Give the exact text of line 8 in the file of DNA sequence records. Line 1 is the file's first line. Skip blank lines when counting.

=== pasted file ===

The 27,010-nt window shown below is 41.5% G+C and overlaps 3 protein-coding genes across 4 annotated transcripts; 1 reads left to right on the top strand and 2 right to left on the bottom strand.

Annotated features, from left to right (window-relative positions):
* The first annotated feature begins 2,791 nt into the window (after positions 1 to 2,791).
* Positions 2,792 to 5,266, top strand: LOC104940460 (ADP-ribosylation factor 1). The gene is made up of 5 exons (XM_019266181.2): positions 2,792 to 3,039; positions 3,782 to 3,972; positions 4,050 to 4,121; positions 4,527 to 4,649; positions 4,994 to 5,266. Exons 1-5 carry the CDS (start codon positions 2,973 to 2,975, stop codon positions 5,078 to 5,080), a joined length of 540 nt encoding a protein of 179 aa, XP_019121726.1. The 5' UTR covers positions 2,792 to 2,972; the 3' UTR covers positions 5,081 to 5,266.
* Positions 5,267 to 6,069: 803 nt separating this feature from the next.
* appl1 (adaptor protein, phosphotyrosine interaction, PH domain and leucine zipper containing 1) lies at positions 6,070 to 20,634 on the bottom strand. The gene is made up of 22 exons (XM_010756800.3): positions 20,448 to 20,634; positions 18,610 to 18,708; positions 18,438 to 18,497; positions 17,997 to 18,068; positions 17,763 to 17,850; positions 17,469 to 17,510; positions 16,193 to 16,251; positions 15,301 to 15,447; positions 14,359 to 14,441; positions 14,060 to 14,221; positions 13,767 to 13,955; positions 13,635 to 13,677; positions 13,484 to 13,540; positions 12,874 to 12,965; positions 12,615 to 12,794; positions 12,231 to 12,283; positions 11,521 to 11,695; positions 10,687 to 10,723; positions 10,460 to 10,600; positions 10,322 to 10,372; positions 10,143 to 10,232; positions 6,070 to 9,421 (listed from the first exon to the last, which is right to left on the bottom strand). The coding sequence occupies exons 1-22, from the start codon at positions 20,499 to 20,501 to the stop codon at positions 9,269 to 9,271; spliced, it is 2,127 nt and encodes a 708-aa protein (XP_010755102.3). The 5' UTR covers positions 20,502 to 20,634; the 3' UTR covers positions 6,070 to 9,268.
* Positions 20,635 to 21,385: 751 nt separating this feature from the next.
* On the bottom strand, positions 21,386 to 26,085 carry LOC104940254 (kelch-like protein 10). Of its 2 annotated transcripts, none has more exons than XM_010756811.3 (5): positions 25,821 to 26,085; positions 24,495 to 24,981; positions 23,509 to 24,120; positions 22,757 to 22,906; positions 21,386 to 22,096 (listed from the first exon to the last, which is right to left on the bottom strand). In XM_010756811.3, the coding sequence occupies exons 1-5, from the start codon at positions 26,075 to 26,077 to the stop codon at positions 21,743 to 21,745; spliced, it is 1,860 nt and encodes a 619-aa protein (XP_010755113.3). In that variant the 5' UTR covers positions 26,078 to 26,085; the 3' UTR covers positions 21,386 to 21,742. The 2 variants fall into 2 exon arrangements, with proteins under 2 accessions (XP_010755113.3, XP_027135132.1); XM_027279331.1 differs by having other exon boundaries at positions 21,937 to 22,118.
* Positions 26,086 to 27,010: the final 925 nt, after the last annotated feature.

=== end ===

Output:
* On the bottom strand, positions 21,386 to 26,085 carry LOC104940254 (kelch-like protein 10). Of its 2 annotated transcripts, none has more exons than XM_010756811.3 (5): positions 25,821 to 26,085; positions 24,495 to 24,981; positions 23,509 to 24,120; positions 22,757 to 22,906; positions 21,386 to 22,096 (listed from the first exon to the last, which is right to left on the bottom strand). In XM_010756811.3, the coding sequence occupies exons 1-5, from the start codon at positions 26,075 to 26,077 to the stop codon at positions 21,743 to 21,745; spliced, it is 1,860 nt and encodes a 619-aa protein (XP_010755113.3). In that variant the 5' UTR covers positions 26,078 to 26,085; the 3' UTR covers positions 21,386 to 21,742. The 2 variants fall into 2 exon arrangements, with proteins under 2 accessions (XP_010755113.3, XP_027135132.1); XM_027279331.1 differs by having other exon boundaries at positions 21,937 to 22,118.